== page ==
Are your documents in order for the summer holidays?
The U.S. Customs and Border Protection is making a big push to make sure Americans are aware that effective June 1 new document requirements will be in effect for entering the United States by land or sea from Canada, Mexico and the Caribbean.
The promotional material handed out to reporters to show the different acceptable forms of identification all used the name in the example of “Happy Traveler.”
Verbal statements of American citizenship, birth certificates, or ordinary driver’s licenses will not comply with the new requirements for re-entry after camping in the wilds of Canada, sunning on the beaches of Mexico, or cruising the Caribbean.
The Western Hemisphere Travel Initiative, created in response to the Sept. 11 attacks, will require one of the following for Americans: passport, passport card, enhanced driver’s license, or one of three trusted traveler program cards.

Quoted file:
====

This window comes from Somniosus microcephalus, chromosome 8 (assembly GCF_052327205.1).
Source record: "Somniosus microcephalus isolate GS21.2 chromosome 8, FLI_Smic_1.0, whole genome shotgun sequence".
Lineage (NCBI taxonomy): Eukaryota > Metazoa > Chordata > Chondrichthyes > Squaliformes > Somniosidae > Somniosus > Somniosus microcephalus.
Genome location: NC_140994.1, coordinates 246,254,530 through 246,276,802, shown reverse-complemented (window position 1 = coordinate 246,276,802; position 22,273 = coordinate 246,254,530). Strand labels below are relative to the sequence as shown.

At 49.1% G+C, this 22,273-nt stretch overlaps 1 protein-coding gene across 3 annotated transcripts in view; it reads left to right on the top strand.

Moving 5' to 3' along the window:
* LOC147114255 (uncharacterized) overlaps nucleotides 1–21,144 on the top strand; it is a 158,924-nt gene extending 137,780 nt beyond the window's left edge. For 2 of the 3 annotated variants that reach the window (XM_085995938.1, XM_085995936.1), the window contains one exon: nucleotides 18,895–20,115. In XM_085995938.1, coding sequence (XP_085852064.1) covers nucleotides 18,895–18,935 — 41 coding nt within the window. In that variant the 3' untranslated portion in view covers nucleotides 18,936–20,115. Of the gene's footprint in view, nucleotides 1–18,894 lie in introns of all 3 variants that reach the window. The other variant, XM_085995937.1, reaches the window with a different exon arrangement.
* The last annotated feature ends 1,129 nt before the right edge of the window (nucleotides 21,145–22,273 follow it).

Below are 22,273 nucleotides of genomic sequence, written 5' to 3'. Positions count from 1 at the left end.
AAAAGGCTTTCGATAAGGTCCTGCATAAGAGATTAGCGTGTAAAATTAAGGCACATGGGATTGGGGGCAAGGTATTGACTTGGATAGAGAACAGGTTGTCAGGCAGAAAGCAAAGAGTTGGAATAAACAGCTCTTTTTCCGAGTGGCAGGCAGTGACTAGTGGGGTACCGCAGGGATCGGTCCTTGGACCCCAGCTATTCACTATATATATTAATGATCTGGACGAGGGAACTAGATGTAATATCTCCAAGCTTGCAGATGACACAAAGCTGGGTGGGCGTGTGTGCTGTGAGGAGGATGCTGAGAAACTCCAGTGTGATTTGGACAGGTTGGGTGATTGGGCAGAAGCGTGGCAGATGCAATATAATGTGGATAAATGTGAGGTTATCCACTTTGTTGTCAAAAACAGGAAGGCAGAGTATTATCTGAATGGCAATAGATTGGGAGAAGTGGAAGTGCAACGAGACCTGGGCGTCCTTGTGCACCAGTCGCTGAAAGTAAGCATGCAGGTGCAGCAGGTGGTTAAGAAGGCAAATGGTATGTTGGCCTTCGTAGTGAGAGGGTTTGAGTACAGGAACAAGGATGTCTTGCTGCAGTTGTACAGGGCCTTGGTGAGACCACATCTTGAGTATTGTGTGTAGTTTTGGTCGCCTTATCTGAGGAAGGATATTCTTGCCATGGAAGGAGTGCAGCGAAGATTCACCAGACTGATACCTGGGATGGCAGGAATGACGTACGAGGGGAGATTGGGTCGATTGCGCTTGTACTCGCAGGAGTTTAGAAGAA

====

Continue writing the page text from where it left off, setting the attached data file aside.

Except for the passport, they all have a Radio Frequency Identification chip that can be held up to an electronic reader before the traveler encounters the officer at the entry booth.
Entry by Canadians also requires passport, enhanced driver’s license, or a trusted traveler program card. There will be no change for Mexicans who will continue to be required to present a passport with visa or a border crossing card.
The government will be flexible for some time after the June 1 start of the program for those who didn’t get the memo on the changes, but repeat offenders will be noted.
“We’ll get to a point where enough is enough,” Jayson Ahern, acting commissioner of the U.S. Customs and Border Protection, told reporters.
Asked whether the identification cards were similar to an EZPass to get through toll booths, Ahern replied: “Similar but different.” He said he doesn’t expect the changes to increase traffic backup at entry points.
Photo credit: Reuters/Rebecca Cook (The Bluewater bridge connecting U.S. and Canada)